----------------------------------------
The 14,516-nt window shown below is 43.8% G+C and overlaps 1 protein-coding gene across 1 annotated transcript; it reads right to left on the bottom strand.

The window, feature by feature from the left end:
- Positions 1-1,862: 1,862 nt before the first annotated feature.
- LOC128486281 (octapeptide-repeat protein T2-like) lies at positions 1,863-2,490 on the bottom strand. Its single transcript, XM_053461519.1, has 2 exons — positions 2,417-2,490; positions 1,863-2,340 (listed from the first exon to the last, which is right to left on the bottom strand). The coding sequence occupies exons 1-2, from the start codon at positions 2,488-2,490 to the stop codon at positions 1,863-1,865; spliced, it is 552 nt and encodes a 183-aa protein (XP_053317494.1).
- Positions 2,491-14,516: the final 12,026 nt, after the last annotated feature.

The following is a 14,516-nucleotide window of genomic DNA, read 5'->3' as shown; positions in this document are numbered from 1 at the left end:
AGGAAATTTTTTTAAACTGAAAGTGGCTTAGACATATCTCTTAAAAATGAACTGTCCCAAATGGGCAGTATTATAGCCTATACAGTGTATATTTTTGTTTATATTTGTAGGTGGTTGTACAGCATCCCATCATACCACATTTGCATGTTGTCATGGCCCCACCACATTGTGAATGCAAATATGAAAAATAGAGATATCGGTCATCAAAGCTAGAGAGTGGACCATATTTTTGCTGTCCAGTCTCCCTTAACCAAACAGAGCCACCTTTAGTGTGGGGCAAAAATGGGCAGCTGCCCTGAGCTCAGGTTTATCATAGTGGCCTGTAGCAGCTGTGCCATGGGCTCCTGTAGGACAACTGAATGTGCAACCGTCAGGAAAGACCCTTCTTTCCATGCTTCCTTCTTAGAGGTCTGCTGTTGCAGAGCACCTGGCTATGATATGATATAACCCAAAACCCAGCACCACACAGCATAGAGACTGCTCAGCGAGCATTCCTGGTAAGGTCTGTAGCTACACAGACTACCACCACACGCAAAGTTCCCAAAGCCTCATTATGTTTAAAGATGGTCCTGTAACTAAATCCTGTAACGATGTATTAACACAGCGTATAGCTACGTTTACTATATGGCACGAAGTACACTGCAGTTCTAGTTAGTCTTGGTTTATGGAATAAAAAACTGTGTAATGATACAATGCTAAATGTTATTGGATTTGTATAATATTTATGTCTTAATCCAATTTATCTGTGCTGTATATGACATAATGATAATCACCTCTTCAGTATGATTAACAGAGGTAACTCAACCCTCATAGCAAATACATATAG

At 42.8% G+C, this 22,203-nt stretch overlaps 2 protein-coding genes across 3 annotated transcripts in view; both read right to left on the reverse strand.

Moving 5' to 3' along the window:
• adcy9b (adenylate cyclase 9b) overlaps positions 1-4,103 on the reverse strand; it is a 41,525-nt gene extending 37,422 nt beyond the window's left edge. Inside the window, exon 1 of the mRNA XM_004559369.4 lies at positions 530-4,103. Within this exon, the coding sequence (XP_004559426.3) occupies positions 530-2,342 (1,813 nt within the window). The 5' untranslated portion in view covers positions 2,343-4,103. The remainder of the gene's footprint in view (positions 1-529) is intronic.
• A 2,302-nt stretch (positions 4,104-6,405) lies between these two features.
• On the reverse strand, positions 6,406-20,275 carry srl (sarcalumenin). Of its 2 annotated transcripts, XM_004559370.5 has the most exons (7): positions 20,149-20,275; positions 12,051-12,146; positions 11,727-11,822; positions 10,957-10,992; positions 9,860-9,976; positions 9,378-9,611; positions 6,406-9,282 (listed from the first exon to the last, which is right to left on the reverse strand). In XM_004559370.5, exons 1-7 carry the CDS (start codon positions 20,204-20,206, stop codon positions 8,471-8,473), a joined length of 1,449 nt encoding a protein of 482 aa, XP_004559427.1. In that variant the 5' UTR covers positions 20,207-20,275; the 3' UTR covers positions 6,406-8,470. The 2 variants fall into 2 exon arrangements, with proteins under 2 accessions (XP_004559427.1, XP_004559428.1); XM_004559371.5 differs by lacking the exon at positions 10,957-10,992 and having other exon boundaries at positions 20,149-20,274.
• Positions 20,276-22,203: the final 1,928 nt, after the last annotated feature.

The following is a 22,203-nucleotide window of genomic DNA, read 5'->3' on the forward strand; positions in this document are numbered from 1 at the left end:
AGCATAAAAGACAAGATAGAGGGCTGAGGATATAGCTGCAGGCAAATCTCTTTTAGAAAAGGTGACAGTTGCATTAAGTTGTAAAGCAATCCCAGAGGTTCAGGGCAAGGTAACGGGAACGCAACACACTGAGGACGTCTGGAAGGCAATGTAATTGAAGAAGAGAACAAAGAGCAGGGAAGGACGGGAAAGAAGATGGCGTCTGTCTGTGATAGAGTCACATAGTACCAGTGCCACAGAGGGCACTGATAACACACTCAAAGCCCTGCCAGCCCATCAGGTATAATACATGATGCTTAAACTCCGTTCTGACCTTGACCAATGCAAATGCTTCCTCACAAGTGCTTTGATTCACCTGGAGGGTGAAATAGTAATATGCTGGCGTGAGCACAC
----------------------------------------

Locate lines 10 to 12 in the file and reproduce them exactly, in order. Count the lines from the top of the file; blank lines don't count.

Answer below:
• adcy9b (adenylate cyclase 9b) overlaps positions 1-4,103 on the reverse strand; it is a 41,525-nt gene extending 37,422 nt beyond the window's left edge. Inside the window, exon 1 of the mRNA XM_004559369.4 lies at positions 530-4,103. Within this exon, the coding sequence (XP_004559426.3) occupies positions 530-2,342 (1,813 nt within the window). The 5' untranslated portion in view covers positions 2,343-4,103. The remainder of the gene's footprint in view (positions 1-529) is intronic.
• A 2,302-nt stretch (positions 4,104-6,405) lies between these two features.
• On the reverse strand, positions 6,406-20,275 carry srl (sarcalumenin). Of its 2 annotated transcripts, XM_004559370.5 has the most exons (7): positions 20,149-20,275; positions 12,051-12,146; positions 11,727-11,822; positions 10,957-10,992; positions 9,860-9,976; positions 9,378-9,611; positions 6,406-9,282 (listed from the first exon to the last, which is right to left on the reverse strand). In XM_004559370.5, exons 1-7 carry the CDS (start codon positions 20,204-20,206, stop codon positions 8,471-8,473), a joined length of 1,449 nt encoding a protein of 482 aa, XP_004559427.1. In that variant the 5' UTR covers positions 20,207-20,275; the 3' UTR covers positions 6,406-8,470. The 2 variants fall into 2 exon arrangements, with proteins under 2 accessions (XP_004559427.1, XP_004559428.1); XM_004559371.5 differs by lacking the exon at positions 10,957-10,992 and having other exon boundaries at positions 20,149-20,274.